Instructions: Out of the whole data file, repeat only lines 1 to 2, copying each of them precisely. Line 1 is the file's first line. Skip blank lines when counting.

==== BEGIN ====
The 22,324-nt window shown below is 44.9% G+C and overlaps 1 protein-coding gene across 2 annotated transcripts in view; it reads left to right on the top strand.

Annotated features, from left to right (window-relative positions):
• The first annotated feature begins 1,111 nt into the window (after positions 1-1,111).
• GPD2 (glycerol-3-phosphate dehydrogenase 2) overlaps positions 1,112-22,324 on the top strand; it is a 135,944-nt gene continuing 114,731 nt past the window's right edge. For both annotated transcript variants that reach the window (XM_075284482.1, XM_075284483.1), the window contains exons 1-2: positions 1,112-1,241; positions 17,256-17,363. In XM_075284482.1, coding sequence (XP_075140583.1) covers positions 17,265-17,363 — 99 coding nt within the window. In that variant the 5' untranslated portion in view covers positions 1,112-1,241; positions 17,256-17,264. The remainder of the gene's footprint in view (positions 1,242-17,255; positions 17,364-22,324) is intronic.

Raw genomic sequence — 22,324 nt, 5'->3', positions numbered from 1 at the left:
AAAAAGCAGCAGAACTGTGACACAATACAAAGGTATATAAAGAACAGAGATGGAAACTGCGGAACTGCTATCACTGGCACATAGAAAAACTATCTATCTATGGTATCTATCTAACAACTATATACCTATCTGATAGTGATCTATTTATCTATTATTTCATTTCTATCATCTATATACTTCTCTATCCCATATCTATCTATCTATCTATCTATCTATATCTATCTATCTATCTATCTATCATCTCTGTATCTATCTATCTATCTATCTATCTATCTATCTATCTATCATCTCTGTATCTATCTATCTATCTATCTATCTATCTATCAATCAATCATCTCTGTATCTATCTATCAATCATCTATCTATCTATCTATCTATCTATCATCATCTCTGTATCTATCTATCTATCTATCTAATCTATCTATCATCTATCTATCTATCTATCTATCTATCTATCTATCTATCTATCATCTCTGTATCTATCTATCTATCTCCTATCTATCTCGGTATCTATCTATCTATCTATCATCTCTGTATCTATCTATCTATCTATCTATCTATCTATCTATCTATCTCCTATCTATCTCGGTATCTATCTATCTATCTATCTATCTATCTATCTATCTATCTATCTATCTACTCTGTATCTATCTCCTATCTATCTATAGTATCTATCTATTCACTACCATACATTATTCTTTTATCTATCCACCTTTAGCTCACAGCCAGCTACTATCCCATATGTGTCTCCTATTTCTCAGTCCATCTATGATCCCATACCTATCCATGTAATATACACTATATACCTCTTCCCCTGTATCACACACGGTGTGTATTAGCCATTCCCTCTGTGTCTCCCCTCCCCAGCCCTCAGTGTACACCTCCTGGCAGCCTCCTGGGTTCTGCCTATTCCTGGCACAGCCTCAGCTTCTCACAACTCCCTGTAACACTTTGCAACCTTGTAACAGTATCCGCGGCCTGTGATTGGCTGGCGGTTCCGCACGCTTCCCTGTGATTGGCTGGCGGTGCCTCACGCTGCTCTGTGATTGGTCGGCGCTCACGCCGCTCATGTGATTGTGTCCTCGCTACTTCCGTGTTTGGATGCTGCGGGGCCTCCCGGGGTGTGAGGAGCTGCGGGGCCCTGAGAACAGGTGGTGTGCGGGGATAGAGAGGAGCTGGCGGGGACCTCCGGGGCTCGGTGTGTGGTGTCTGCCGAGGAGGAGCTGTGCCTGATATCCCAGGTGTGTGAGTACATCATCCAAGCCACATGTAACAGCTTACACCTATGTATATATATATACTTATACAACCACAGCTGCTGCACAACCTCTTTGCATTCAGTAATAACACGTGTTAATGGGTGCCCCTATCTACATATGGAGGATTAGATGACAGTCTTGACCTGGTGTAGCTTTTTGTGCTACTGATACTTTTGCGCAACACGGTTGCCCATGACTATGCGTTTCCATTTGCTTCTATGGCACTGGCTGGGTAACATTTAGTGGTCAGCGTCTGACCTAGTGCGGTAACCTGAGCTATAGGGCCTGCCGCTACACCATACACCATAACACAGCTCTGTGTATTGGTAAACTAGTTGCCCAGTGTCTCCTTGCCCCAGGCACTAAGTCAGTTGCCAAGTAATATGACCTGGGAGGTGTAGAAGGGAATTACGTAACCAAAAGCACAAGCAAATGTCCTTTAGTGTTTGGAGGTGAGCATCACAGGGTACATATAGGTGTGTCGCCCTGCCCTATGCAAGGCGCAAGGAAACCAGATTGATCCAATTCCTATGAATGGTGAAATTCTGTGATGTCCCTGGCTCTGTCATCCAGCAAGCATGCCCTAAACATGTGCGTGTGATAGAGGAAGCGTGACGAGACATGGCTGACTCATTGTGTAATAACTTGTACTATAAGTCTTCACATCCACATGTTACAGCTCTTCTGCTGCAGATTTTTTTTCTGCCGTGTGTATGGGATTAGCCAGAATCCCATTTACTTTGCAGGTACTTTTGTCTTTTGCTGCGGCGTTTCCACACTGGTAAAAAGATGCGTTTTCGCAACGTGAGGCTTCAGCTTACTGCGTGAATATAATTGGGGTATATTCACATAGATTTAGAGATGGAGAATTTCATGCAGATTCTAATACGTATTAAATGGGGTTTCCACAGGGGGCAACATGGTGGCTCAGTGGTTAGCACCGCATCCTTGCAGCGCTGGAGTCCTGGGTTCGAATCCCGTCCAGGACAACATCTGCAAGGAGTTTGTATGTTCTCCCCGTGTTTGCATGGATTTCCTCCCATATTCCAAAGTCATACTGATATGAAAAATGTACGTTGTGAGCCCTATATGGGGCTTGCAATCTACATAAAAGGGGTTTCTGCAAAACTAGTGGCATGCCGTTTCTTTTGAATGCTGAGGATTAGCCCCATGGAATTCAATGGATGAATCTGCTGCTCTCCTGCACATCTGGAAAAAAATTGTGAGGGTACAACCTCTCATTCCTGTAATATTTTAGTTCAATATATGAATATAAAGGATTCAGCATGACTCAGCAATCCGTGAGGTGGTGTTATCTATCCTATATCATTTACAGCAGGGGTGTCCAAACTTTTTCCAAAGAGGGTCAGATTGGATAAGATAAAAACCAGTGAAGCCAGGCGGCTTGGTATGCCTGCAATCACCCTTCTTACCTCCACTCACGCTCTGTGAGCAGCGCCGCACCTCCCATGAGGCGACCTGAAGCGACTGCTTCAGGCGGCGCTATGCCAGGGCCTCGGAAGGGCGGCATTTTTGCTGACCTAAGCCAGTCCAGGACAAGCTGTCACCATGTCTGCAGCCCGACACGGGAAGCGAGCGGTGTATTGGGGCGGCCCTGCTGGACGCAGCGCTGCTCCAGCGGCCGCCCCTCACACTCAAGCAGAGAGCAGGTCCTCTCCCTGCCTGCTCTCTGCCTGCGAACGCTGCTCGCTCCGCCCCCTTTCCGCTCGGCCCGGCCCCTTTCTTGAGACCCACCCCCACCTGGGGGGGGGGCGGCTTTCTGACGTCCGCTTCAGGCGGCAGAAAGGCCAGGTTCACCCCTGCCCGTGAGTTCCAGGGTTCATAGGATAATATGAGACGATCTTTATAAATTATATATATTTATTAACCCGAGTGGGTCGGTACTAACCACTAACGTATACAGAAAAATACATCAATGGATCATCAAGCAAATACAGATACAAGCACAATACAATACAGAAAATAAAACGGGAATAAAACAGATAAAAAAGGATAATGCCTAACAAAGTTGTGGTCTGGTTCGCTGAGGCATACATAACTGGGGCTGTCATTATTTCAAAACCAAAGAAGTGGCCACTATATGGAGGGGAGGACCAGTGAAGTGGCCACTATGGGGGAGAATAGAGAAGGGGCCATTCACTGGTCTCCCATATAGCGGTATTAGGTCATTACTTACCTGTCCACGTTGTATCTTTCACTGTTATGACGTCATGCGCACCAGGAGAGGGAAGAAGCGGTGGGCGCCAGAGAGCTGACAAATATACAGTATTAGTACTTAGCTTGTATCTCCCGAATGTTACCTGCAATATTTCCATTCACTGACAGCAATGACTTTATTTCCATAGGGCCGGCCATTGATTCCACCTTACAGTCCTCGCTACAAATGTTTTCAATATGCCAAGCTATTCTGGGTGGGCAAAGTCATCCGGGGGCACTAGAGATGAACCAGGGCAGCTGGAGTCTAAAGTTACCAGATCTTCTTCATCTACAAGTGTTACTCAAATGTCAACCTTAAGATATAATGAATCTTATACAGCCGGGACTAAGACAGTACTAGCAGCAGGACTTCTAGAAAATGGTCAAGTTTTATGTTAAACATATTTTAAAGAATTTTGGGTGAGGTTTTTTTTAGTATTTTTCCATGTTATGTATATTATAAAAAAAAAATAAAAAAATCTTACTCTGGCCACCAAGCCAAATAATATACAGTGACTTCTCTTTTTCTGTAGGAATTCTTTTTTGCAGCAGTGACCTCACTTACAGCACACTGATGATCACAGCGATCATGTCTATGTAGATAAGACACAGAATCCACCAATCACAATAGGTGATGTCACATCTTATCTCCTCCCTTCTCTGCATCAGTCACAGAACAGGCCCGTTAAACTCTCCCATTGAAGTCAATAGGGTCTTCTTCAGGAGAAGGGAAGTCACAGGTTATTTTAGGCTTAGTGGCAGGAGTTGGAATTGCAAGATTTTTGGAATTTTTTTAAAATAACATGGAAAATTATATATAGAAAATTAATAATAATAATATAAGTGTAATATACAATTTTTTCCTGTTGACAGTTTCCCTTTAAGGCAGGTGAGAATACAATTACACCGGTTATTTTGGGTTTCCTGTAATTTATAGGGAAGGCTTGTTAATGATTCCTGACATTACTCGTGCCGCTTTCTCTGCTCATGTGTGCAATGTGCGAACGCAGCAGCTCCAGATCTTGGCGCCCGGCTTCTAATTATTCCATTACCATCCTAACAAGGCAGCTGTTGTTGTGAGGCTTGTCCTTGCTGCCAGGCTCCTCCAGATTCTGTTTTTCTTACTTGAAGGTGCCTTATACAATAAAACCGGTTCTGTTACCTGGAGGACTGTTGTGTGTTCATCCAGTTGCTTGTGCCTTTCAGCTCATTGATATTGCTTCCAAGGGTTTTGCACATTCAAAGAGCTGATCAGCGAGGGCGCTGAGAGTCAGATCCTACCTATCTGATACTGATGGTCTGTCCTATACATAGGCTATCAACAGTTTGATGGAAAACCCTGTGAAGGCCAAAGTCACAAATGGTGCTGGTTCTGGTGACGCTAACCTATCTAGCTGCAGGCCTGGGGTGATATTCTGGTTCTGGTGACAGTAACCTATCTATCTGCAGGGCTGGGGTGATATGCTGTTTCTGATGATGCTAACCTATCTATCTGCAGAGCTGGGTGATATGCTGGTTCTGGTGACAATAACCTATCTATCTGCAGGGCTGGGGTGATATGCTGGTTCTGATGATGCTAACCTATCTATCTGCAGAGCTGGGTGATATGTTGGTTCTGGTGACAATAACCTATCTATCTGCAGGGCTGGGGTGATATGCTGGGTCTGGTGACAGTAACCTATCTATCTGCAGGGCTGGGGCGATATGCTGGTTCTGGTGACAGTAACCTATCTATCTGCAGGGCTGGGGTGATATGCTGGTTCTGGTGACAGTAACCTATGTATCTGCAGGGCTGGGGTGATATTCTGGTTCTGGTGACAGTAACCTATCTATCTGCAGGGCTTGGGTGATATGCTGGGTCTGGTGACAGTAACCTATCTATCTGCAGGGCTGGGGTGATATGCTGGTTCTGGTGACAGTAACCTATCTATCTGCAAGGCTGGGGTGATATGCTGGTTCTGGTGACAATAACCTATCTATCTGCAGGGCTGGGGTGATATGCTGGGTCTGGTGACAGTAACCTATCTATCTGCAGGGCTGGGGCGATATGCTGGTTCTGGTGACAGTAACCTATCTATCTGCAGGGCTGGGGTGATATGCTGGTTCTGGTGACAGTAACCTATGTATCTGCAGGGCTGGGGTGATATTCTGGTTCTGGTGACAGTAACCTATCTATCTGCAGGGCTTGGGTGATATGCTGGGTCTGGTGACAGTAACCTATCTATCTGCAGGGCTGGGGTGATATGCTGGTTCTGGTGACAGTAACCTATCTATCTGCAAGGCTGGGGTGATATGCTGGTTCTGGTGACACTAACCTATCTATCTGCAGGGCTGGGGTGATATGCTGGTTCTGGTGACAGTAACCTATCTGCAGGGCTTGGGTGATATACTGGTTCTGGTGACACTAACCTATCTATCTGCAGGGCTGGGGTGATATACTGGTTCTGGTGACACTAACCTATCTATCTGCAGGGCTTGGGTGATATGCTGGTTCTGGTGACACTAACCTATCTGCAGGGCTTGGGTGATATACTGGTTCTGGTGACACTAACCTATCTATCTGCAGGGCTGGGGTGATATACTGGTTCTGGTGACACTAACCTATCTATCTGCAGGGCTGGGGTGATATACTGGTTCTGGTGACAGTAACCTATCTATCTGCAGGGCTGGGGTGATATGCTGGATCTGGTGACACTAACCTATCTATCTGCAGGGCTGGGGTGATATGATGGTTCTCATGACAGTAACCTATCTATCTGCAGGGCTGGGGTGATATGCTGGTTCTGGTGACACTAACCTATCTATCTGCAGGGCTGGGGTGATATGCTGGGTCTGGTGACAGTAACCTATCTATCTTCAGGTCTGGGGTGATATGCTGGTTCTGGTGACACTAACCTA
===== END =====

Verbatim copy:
The 22,324-nt window shown below is 44.9% G+C and overlaps 1 protein-coding gene across 2 annotated transcripts in view; it reads left to right on the top strand.

Annotated features, from left to right (window-relative positions):